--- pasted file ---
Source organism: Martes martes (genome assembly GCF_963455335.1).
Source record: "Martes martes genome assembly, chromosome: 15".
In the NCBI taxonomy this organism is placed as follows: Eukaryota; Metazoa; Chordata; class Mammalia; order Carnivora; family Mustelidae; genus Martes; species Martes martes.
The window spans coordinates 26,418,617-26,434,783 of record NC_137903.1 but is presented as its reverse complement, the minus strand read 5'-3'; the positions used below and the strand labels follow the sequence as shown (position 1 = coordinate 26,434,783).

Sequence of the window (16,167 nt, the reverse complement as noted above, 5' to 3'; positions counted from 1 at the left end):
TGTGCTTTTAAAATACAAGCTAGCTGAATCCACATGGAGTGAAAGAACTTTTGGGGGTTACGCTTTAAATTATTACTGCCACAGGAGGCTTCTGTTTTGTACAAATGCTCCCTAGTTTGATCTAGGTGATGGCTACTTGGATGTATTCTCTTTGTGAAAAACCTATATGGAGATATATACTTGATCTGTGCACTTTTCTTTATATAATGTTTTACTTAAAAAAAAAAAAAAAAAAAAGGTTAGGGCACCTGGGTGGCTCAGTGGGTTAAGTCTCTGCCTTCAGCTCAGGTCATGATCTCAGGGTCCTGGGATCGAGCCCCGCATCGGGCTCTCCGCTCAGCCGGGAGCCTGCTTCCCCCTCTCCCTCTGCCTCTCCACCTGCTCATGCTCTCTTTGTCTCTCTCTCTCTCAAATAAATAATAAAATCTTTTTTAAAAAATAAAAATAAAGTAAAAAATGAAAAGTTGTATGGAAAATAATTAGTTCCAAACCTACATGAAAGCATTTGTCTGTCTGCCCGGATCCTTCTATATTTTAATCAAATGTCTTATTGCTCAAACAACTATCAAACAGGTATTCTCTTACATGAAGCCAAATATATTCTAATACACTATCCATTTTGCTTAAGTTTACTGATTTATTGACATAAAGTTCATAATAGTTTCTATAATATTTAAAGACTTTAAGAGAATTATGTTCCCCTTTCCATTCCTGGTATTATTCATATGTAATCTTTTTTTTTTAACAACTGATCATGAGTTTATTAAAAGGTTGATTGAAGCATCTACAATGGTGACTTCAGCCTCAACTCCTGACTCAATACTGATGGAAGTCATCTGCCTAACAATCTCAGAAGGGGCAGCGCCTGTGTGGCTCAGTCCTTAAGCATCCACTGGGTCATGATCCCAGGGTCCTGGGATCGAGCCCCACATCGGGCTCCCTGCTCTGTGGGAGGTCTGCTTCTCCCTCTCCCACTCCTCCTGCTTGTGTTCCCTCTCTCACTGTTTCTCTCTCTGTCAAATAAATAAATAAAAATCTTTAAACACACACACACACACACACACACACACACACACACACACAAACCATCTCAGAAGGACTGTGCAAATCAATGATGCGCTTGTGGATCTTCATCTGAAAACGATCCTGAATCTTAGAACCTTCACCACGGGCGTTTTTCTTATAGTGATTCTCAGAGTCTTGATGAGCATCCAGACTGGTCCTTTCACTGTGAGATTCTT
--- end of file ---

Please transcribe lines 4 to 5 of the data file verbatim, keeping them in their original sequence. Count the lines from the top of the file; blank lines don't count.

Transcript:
The window spans coordinates 26,418,617-26,434,783 of record NC_137903.1 but is presented as its reverse complement, the minus strand read 5'-3'; the positions used below and the strand labels follow the sequence as shown (position 1 = coordinate 26,434,783).

Sequence of the window (16,167 nt, the reverse complement as noted above, 5' to 3'; positions counted from 1 at the left end):